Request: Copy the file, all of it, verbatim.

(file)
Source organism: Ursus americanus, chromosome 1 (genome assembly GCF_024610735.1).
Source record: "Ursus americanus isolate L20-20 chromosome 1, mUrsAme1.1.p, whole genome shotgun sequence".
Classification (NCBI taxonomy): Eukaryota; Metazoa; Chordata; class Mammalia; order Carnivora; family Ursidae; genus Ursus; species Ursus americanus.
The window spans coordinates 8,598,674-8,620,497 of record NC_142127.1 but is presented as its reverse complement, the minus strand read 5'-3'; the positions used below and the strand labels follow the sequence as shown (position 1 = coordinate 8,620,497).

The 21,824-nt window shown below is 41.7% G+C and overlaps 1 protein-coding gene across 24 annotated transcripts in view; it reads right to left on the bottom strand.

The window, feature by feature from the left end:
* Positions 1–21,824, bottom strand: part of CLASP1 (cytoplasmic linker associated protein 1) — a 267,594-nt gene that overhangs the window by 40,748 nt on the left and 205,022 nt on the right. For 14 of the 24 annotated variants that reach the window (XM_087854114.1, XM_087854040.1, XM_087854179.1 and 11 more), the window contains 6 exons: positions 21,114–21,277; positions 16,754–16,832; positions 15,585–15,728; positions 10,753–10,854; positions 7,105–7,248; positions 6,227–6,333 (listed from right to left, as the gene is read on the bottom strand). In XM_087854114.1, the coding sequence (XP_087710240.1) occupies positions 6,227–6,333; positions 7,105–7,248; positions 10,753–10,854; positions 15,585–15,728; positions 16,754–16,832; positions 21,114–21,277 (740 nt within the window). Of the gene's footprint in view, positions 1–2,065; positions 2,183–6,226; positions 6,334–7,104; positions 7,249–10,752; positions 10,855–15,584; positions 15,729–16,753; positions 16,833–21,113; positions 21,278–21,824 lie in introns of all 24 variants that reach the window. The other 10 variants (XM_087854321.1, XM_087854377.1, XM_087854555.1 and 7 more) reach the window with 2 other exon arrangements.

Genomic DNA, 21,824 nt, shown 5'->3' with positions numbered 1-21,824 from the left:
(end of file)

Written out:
Source organism: Ursus americanus, chromosome 1 (genome assembly GCF_024610735.1).
Source record: "Ursus americanus isolate L20-20 chromosome 1, mUrsAme1.1.p, whole genome shotgun sequence".
Classification (NCBI taxonomy): Eukaryota; Metazoa; Chordata; class Mammalia; order Carnivora; family Ursidae; genus Ursus; species Ursus americanus.
The window spans coordinates 8,598,674-8,620,497 of record NC_142127.1 but is presented as its reverse complement, the minus strand read 5'-3'; the positions used below and the strand labels follow the sequence as shown (position 1 = coordinate 8,620,497).

The 21,824-nt window shown below is 41.7% G+C and overlaps 1 protein-coding gene across 24 annotated transcripts in view; it reads right to left on the bottom strand.

The window, feature by feature from the left end:
* Positions 1–21,824, bottom strand: part of CLASP1 (cytoplasmic linker associated protein 1) — a 267,594-nt gene that overhangs the window by 40,748 nt on the left and 205,022 nt on the right. For 14 of the 24 annotated variants that reach the window (XM_087854114.1, XM_087854040.1, XM_087854179.1 and 11 more), the window contains 6 exons: positions 21,114–21,277; positions 16,754–16,832; positions 15,585–15,728; positions 10,753–10,854; positions 7,105–7,248; positions 6,227–6,333 (listed from right to left, as the gene is read on the bottom strand). In XM_087854114.1, the coding sequence (XP_087710240.1) occupies positions 6,227–6,333; positions 7,105–7,248; positions 10,753–10,854; positions 15,585–15,728; positions 16,754–16,832; positions 21,114–21,277 (740 nt within the window). Of the gene's footprint in view, positions 1–2,065; positions 2,183–6,226; positions 6,334–7,104; positions 7,249–10,752; positions 10,855–15,584; positions 15,729–16,753; positions 16,833–21,113; positions 21,278–21,824 lie in introns of all 24 variants that reach the window. The other 10 variants (XM_087854321.1, XM_087854377.1, XM_087854555.1 and 7 more) reach the window with 2 other exon arrangements.

Genomic DNA, 21,824 nt, shown 5'->3' with positions numbered 1-21,824 from the left: